Adobe Stock | Naglagla
Learn how one Ossining filmmaker uncovered the true story of B.B. King’s 1972 concert at Sing Sing Correctional Facility.
When 43 deaths at the 1971 Attica Prison Rebellion stunned a nation, most Americans had no idea what it was really like inside the big house. Documentarian David Hoffman had recently relocated to Ossining and decided to go inside Sing Sing Correctional Facility to see what was going on behind its walls.
What started as a filmmaking class for 50 inmates ultimately blossomed into a 90-minute documentary featuring B.B. King in his prime, iconic folk singer/activist Joan Baez, and The Voices of East Harlem. Comedian Jimmie “J.J.” Walker of TV’s Good Times fame rounded out the four hours of entertainment on Thanksgiving Day, 1972.
A kernel of the idea for the Sing Sing film had been planted a year earlier, when Hoffman worked with Baez on another documentary. Back in 1969, Baez’s then-husband, David Harris, was imprisoned for draft evasion.
That same year, Sing Sing also opened its gates to Puerto Rican jazz musician Eddie Palmieri, and only weeks after Hoffman’s all-star jam, a then-unknown named Bruce Springsteen also performed at the Ossining institution. Hoffman’s documentary, B.B. King at Sing Sing Prison, lends an intimacy and humanity to the prisoners, many of whom befriended and protected Hoffman during his time teaching the class and directing the film.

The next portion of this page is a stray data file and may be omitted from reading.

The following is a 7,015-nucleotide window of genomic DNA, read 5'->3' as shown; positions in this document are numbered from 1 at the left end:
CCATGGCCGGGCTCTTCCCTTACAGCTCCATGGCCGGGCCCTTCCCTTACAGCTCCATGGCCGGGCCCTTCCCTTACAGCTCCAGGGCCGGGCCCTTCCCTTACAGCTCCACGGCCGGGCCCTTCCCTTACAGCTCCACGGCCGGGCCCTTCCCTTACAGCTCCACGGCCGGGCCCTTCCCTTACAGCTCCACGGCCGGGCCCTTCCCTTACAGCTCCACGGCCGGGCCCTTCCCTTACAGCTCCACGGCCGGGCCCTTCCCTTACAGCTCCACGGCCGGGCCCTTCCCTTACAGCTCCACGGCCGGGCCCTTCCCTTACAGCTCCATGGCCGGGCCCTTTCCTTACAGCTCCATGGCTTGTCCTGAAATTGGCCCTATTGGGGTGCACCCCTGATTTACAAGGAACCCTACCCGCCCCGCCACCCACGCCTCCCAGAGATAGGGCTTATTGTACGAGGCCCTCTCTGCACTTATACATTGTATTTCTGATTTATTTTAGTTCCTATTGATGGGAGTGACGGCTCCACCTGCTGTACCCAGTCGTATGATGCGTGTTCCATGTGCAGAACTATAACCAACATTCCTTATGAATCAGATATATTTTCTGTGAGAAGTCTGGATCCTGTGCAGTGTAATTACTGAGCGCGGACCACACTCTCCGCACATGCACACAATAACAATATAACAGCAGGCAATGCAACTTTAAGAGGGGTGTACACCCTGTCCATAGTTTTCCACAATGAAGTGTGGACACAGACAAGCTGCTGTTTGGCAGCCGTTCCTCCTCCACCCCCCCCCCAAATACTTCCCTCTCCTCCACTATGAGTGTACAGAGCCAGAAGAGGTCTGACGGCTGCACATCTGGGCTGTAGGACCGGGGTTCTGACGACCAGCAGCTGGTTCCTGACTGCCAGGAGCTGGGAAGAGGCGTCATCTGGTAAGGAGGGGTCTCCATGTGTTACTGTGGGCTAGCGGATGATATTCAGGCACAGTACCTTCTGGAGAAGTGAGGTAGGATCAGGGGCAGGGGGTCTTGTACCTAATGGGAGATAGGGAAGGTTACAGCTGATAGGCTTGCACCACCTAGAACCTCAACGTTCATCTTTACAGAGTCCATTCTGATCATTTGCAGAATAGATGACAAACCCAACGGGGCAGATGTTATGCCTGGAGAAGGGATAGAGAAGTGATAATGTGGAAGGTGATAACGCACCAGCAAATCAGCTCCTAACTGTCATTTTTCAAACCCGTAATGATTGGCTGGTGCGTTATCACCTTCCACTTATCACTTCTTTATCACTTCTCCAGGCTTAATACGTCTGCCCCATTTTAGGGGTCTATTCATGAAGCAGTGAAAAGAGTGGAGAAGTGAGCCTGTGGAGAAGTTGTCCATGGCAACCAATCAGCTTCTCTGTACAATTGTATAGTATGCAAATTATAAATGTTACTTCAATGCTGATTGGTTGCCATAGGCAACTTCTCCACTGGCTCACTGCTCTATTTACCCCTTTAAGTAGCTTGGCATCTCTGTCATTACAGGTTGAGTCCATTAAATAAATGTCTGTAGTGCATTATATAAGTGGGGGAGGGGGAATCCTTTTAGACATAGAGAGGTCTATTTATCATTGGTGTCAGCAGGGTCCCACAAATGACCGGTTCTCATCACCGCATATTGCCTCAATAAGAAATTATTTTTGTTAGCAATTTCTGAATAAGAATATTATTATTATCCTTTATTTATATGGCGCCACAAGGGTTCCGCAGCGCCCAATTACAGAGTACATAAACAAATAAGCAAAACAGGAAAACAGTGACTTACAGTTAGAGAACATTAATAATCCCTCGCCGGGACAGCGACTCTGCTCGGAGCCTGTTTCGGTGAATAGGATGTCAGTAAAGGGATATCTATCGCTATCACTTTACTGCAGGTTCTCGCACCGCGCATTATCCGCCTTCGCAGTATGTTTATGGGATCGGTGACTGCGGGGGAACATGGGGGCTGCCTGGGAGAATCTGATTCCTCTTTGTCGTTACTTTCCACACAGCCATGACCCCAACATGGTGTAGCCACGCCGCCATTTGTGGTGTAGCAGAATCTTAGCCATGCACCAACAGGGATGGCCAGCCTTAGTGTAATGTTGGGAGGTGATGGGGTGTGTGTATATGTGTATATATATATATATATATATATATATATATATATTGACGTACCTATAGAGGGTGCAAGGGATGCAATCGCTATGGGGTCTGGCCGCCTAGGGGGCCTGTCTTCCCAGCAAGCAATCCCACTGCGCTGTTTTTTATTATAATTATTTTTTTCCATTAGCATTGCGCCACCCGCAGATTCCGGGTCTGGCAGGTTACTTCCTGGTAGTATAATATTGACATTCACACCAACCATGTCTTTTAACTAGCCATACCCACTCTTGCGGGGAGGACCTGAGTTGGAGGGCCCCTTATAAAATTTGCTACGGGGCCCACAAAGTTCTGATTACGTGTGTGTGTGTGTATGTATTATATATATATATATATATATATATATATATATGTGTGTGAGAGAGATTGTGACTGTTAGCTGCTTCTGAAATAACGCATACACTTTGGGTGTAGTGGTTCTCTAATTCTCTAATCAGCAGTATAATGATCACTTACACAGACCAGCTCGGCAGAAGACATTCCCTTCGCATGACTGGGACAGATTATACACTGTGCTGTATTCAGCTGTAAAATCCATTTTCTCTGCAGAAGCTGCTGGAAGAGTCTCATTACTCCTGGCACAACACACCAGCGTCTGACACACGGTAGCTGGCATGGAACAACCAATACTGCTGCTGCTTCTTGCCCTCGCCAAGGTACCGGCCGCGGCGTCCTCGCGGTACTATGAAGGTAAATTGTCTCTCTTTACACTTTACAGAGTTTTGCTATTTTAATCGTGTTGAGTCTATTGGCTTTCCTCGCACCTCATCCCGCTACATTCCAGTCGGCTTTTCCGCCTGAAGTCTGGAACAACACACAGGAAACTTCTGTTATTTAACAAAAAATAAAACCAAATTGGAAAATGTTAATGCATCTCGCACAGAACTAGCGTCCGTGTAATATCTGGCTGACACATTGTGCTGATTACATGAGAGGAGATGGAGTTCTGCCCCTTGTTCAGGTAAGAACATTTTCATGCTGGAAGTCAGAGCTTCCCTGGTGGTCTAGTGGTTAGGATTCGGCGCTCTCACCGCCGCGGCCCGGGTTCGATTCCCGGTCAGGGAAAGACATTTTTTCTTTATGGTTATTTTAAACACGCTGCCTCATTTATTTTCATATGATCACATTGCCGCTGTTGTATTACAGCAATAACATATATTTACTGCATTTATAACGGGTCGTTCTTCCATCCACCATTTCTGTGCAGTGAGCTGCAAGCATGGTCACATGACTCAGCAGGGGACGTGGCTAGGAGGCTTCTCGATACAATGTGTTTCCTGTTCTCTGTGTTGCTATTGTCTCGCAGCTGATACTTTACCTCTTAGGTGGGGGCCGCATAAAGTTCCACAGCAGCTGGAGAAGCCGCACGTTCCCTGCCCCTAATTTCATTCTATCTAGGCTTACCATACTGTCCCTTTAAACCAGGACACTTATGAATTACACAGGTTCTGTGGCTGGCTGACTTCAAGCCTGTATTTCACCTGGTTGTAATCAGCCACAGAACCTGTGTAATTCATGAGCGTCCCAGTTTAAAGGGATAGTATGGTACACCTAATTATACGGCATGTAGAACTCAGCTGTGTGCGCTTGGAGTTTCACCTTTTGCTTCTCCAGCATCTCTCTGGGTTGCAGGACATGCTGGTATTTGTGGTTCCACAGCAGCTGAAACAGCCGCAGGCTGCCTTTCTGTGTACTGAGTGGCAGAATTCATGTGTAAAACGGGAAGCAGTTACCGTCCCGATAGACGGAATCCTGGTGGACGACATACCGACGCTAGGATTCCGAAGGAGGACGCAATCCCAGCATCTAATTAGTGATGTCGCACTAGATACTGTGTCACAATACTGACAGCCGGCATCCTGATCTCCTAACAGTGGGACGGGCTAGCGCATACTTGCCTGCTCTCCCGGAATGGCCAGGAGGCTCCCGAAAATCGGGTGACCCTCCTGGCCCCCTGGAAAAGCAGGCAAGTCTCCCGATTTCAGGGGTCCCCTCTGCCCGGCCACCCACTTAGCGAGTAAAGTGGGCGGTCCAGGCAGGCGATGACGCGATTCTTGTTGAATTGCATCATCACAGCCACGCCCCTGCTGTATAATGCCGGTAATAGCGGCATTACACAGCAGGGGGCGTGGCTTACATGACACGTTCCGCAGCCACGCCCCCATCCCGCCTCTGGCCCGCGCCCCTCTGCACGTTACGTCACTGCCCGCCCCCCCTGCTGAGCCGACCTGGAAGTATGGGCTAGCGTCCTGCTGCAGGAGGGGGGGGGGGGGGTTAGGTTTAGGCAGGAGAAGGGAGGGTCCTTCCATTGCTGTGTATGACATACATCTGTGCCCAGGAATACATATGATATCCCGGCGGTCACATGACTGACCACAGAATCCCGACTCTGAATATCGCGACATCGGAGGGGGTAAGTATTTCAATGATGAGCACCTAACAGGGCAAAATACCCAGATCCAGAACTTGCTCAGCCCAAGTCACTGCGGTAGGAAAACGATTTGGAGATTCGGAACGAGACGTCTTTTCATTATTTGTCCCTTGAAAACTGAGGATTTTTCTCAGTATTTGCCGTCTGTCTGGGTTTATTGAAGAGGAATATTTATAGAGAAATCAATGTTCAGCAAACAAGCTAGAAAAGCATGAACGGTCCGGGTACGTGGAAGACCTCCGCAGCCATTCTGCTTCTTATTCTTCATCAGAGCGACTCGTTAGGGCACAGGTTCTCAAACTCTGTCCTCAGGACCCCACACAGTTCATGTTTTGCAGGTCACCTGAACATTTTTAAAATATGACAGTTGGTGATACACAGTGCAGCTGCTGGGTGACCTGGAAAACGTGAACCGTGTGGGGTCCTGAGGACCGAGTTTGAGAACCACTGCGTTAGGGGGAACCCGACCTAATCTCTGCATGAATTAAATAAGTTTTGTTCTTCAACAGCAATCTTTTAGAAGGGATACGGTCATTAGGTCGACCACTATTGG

“Sing Sing was imposing, stark, and forbidding,” remembers Walker. “When they slammed that gate behind us, there was a little fear in all of us that we might never get out.” The concert setting was “cold and bare, except for a stage and rows of folding chairs,” adds Walker.
The baby-faced Voices of East Harlem’s energetic, dance-infused set lit up the crowd (“the girls had to throw on some more clothes and tone down their dance moves,” says Walker). Their interpretation of Nina Simone’s “Young, Gifted and Black” was stellar, and B.B. King’s heartfelt performance was “an explosion,” says Hoffman of the legendary blues guitarist.
“[B.B. King] came from the Mississippi Delta. He knew the blues but never felt he was above anybody, despite his stardom,” adds Hoffman. King even allowed the filmmakers to capture him waking up in his hotel room.
But King spoke loudest with his music. Reminding the morning audience (lighting then required daytime filming) that it was a day of grace, he breaks into his current single, “Guess Who,” and there’s not a dry eye in the house:
Somebody loves you,
Somebody really cares,
The camera pans to the seated inmates, some visibly wiping away tears. King went on to to say that he never gave a better performance, and Hoffman says it was one of two documentaries that touched him most in a storied career.